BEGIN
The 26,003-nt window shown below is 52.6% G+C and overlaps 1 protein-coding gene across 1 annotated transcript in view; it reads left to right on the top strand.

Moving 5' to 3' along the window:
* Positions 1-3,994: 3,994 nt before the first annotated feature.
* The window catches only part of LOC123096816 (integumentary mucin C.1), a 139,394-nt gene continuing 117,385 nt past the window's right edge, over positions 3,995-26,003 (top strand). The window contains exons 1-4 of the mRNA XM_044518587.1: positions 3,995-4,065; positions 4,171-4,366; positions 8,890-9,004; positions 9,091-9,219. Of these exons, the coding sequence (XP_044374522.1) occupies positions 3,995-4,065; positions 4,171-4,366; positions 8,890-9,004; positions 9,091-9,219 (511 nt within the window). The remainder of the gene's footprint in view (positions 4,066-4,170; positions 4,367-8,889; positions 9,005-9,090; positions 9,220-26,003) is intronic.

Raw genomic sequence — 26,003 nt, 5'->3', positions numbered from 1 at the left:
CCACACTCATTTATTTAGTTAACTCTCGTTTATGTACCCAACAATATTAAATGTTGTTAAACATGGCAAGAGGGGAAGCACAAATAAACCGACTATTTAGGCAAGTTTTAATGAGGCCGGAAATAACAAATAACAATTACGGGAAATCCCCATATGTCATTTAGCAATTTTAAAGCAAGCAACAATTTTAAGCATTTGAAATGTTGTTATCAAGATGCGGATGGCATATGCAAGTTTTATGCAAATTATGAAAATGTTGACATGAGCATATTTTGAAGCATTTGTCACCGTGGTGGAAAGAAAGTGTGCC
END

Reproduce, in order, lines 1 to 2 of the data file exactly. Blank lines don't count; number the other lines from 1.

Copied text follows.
The 26,003-nt window shown below is 52.6% G+C and overlaps 1 protein-coding gene across 1 annotated transcript in view; it reads left to right on the top strand.

Moving 5' to 3' along the window: